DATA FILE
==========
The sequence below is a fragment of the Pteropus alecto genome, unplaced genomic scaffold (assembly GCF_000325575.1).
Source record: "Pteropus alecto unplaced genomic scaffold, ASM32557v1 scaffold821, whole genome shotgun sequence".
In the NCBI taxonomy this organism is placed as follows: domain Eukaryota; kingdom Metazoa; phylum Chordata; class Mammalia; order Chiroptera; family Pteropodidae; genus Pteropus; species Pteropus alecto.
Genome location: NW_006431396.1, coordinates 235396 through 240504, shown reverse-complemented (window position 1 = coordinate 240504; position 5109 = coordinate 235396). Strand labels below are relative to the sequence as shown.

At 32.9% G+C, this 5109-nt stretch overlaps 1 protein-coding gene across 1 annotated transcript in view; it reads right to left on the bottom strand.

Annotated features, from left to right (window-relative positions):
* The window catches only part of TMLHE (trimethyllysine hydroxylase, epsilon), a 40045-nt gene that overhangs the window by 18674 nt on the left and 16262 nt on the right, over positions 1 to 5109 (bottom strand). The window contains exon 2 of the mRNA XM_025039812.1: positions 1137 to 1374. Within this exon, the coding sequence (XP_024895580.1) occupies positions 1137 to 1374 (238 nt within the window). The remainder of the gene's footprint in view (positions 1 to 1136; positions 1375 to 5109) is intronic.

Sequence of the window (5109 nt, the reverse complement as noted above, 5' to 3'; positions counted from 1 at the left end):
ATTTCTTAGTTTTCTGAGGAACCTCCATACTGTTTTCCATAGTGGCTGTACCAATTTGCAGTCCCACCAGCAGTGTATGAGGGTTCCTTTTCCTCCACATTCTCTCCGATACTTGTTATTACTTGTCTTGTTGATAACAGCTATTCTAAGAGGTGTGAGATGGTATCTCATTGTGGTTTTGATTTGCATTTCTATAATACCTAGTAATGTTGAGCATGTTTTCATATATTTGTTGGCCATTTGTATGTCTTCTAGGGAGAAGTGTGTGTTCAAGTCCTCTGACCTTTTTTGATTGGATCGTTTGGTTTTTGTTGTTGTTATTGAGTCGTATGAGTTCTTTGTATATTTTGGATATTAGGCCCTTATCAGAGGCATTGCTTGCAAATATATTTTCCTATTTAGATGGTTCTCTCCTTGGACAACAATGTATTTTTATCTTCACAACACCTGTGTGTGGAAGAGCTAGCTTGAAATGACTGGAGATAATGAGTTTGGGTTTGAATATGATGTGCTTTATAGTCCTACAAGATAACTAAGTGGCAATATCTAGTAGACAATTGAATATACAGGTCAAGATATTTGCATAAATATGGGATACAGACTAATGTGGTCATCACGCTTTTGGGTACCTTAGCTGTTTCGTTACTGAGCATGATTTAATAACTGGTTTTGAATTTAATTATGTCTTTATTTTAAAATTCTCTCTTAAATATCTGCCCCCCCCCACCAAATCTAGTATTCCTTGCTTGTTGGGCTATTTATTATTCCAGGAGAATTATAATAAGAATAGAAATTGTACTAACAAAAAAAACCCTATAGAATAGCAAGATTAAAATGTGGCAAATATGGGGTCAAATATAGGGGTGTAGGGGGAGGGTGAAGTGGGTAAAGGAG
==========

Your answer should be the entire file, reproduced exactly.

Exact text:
The sequence below is a fragment of the Pteropus alecto genome, unplaced genomic scaffold (assembly GCF_000325575.1).
Source record: "Pteropus alecto unplaced genomic scaffold, ASM32557v1 scaffold821, whole genome shotgun sequence".
In the NCBI taxonomy this organism is placed as follows: domain Eukaryota; kingdom Metazoa; phylum Chordata; class Mammalia; order Chiroptera; family Pteropodidae; genus Pteropus; species Pteropus alecto.
Genome location: NW_006431396.1, coordinates 235396 through 240504, shown reverse-complemented (window position 1 = coordinate 240504; position 5109 = coordinate 235396). Strand labels below are relative to the sequence as shown.

At 32.9% G+C, this 5109-nt stretch overlaps 1 protein-coding gene across 1 annotated transcript in view; it reads right to left on the bottom strand.

Annotated features, from left to right (window-relative positions):
* The window catches only part of TMLHE (trimethyllysine hydroxylase, epsilon), a 40045-nt gene that overhangs the window by 18674 nt on the left and 16262 nt on the right, over positions 1 to 5109 (bottom strand). The window contains exon 2 of the mRNA XM_025039812.1: positions 1137 to 1374. Within this exon, the coding sequence (XP_024895580.1) occupies positions 1137 to 1374 (238 nt within the window). The remainder of the gene's footprint in view (positions 1 to 1136; positions 1375 to 5109) is intronic.

Sequence of the window (5109 nt, the reverse complement as noted above, 5' to 3'; positions counted from 1 at the left end):
ATTTCTTAGTTTTCTGAGGAACCTCCATACTGTTTTCCATAGTGGCTGTACCAATTTGCAGTCCCACCAGCAGTGTATGAGGGTTCCTTTTCCTCCACATTCTCTCCGATACTTGTTATTACTTGTCTTGTTGATAACAGCTATTCTAAGAGGTGTGAGATGGTATCTCATTGTGGTTTTGATTTGCATTTCTATAATACCTAGTAATGTTGAGCATGTTTTCATATATTTGTTGGCCATTTGTATGTCTTCTAGGGAGAAGTGTGTGTTCAAGTCCTCTGACCTTTTTTGATTGGATCGTTTGGTTTTTGTTGTTGTTATTGAGTCGTATGAGTTCTTTGTATATTTTGGATATTAGGCCCTTATCAGAGGCATTGCTTGCAAATATATTTTCCTATTTAGATGGTTCTCTCCTTGGACAACAATGTATTTTTATCTTCACAACACCTGTGTGTGGAAGAGCTAGCTTGAAATGACTGGAGATAATGAGTTTGGGTTTGAATATGATGTGCTTTATAGTCCTACAAGATAACTAAGTGGCAATATCTAGTAGACAATTGAATATACAGGTCAAGATATTTGCATAAATATGGGATACAGACTAATGTGGTCATCACGCTTTTGGGTACCTTAGCTGTTTCGTTACTGAGCATGATTTAATAACTGGTTTTGAATTTAATTATGTCTTTATTTTAAAATTCTCTCTTAAATATCTGCCCCCCCCCACCAAATCTAGTATTCCTTGCTTGTTGGGCTATTTATTATTCCAGGAGAATTATAATAAGAATAGAAATTGTACTAACAAAAAAAACCCTATAGAATAGCAAGATTAAAATGTGGCAAATATGGGGTCAAATATAGGGGTGTAGGGGGAGGGTGAAGTGGGTAAAGGAG